As smartphone use continues to grow rapidly, concerns about mobile app access to consumer data have also grown. Through the devices, mobile apps may be able to access sensitive personal information regarding users, such as geographic location. Additionally, privacy advocates have pushed fervently for regulation on digital advertising. The prevalence of digital advertising on apps is not only a nuisance, but can at times be downright aggressive (i.e., ads pushed onto

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notification bars and phone desktops).

During the meeting, audience members were asked how greater mobile app transparency could be achieved. Suggestions ranged from software that notified users of what information was shared, to the use of icons indicating privacy concepts in lieu of lengthy privacy policies. Others proposed that broader fair information practices should be addressed, as transparency itself would not be helpful without regulations.

While the NTIA’s next steps are unclear, keep in mind that privacy policies should still be as clear as possible. Effective privacy policies let users know how and for what purpose information is collected and used. Privacy lawyers and advocates generally recommend an opt-in approach is where possible, as it allows users to choose what information they would like to share.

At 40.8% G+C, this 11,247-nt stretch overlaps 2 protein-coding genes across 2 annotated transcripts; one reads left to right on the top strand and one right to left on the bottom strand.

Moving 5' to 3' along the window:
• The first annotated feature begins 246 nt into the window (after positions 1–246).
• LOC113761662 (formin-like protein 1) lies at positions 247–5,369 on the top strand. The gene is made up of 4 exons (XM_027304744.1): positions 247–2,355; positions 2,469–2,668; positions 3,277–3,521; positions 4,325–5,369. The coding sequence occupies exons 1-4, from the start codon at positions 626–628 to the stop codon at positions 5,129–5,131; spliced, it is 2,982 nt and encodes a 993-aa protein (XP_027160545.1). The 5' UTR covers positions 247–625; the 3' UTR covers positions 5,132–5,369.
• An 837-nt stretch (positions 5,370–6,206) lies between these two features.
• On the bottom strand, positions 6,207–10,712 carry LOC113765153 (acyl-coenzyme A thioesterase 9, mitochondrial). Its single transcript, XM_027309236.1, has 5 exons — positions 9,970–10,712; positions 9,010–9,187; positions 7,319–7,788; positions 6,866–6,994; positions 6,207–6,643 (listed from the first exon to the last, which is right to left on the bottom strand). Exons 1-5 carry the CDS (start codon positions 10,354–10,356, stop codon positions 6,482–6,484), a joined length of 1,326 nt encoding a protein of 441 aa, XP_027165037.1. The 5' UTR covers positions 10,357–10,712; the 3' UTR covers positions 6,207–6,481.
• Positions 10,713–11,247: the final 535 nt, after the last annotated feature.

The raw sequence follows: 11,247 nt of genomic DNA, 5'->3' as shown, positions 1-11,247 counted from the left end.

The Federal Communications Commission (FCC) is seeking for public comment on the privacy and security of personal information on mobile devices.

By Alice Cheng

The Federal Communications Commission (FCC) recently released a request for public comment on the privacy and security of personal information on mobile devices. The Commission, which regulates interstate and international radio, television, wire, satellite, and cable communications, had solicited public input on this subject five years ago, but acknowledges the vast changes in technologies and business practices since then.